ReviewsRaise a Suilen - Savage (Bushiroad)

Raise a Suilen – Savage (Bushiroad)

Having featured the Bang Dream act in some previous end of year articles, it seemed the right time to give them a bit more spotlight with the release of their second full-length album, Savage. For those unfamiliar with the Bang Dream/Bandori universe, Raise a Suilen is one of a number of female-led acts within the rather successful mobile game, who merge together elements of frantic metal riffing, heavy doses of synth, and a dual vocal approach (with other members occasionally injecting a few words here and there). The voice actresses sing and perform the music live as a group, outside of the game/anime. Of the groups, Raise a Suilen is by far the most chaotic and adrenaline-inducing.

While Savage serves as more of a compilation of recent singles, it’s a great introduction to anyone who happens to stumble across it. To the uninitiated though, Raise a Suilen is ‘a lot’ to deal with in that they throw everything but the kitchen sink at you. Let’s take a look at a new song, “V.I.P. Monster” as an example. The song zips from a quick electronic intro into some barreling, uptempo rock riffing as Raychell’s vocals sit playfully atop some incredibly melodic guitar leads. Then DJ Risa Tsumugi injects some rap-influenced beats atop her high-pitched rapid-fire vocals and some drum battery before a more melodic yet driving chorus settles in. Guitar hero riffing and lead work dominates the track through the verses, and comes across as incredibly hook-y. To add more fuel to the fire, the song delivers a full breakdown later on while Tsumugi chants said words. While there’s nothing as utterly insane on Savage as “Hell! or Hell?” it’s a solid representation of what the band has come to be known for.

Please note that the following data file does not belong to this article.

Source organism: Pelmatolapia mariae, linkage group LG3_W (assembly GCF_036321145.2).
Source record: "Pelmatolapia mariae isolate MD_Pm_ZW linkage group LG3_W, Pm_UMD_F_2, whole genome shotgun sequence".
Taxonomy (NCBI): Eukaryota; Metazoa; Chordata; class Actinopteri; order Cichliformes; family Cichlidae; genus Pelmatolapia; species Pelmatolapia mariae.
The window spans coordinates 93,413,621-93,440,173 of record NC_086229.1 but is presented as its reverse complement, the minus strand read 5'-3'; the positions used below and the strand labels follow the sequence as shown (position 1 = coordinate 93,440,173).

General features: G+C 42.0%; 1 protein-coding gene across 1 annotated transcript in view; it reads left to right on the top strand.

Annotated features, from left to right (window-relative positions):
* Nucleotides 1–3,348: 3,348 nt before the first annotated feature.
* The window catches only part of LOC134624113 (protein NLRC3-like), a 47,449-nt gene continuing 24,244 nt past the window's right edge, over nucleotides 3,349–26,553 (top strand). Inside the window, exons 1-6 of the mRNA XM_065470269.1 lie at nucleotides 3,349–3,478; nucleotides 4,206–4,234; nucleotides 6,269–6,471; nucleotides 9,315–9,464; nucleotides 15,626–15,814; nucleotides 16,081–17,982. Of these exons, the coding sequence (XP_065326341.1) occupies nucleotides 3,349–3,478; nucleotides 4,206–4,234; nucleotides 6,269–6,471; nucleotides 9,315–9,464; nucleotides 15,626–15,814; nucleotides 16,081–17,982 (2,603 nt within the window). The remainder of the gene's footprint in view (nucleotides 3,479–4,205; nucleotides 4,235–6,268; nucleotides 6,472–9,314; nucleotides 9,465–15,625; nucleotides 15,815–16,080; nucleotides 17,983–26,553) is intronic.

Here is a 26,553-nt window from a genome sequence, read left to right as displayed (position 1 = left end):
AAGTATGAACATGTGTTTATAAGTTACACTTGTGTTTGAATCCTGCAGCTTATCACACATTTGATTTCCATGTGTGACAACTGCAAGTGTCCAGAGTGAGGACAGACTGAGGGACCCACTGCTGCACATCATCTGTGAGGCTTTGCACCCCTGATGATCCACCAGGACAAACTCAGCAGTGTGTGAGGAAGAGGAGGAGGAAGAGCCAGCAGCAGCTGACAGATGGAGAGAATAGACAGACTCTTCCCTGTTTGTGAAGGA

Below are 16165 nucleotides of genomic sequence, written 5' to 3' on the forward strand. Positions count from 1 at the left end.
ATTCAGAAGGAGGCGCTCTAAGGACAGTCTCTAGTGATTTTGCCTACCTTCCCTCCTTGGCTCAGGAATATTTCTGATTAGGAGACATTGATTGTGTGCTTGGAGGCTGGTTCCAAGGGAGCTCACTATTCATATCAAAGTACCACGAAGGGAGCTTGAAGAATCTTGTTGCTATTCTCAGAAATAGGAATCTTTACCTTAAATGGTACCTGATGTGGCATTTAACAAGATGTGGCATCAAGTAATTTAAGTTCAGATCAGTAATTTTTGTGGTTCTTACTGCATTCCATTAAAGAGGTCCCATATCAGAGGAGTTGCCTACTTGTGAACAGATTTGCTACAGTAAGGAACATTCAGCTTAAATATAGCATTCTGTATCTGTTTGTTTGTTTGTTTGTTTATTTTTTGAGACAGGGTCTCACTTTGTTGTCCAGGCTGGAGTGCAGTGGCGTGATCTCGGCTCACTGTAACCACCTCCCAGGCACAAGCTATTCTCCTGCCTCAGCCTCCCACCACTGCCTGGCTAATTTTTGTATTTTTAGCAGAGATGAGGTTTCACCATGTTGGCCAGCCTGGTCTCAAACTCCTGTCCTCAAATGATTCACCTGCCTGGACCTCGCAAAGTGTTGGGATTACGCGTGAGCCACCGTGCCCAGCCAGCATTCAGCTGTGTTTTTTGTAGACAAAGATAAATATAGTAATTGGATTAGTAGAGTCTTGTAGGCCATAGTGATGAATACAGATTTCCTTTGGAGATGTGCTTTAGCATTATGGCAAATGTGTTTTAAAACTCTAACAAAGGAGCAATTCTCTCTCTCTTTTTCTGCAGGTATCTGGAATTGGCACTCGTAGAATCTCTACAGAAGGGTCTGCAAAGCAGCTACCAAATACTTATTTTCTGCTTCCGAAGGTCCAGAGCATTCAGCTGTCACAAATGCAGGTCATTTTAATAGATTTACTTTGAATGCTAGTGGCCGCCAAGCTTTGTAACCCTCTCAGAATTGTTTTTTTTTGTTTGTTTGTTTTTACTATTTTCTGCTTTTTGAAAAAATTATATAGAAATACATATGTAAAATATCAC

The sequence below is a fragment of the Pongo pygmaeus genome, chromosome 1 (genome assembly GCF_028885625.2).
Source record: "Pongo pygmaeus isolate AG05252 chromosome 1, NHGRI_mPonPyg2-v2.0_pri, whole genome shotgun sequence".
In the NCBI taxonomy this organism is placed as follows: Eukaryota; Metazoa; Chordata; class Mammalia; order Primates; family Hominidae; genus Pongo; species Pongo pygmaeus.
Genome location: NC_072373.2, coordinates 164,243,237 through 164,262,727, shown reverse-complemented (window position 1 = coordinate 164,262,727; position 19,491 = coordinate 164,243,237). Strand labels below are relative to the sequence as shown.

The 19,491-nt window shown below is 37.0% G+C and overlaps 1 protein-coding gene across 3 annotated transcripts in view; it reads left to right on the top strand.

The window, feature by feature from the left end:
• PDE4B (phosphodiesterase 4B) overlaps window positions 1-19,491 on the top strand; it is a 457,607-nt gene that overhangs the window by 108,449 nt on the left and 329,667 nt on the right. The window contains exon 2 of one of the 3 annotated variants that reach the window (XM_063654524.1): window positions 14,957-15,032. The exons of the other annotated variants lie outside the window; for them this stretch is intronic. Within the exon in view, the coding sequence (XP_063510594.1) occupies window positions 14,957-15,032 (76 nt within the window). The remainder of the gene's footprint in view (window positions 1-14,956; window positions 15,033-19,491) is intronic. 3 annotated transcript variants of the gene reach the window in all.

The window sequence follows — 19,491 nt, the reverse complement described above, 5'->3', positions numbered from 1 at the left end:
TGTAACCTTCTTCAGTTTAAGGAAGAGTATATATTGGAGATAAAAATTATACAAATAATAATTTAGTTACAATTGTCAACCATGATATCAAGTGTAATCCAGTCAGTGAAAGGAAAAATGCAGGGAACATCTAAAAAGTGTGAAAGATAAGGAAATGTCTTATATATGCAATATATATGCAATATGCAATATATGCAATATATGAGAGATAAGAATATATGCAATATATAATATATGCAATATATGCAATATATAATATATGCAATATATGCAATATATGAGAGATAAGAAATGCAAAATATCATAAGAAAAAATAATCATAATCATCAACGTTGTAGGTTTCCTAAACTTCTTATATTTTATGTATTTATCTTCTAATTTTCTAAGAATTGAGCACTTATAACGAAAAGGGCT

Raise a Suilen are at their best when they are going out with full-energy, furious tracks. This scribe was first introduced to them with “Sacred World” (the opening to Assault Lily Bouquet), a song that blends some frantic synth and turntable injections alongside stadium rock-level melodies and some punishing groove-riffs. “Battle Cry” is a raging anthem, merging some soaring gang vocals, thrashing riffs, electrifying synths, bashing drumwork, and some impressive vocal work from Raychell as she does her best to aim as high any power metal vocalist worth their salt. Later song “Repaint” rolls together melodies that wouldn’t feel out of place on a melodeath track with copious amounts of rock attitude and rave-esque synthwork. That said, the group does know how to slow things down with some haunting atmosphere, and “EXIST” has been one of their best songs for years with it’s dark riffing and enticing Japanese melodies combining perfectly with Raychell’s enchanting vocal work.

Ultimately, with the intense turntable work and Tsumugi’s love-it-or-hate-it higher pitched rap bursts (which do pair quite well as a foil for Raychell’s deeper voice), Raise a Suilen aren’t for everyone. But if you want a group that can effectively take you on an unrelenting journey through frantic soundscapes that blur the metal/rock/electronic line, you won’t find a more compelling sound than Raise a Suilen.

Raise a Suilen official website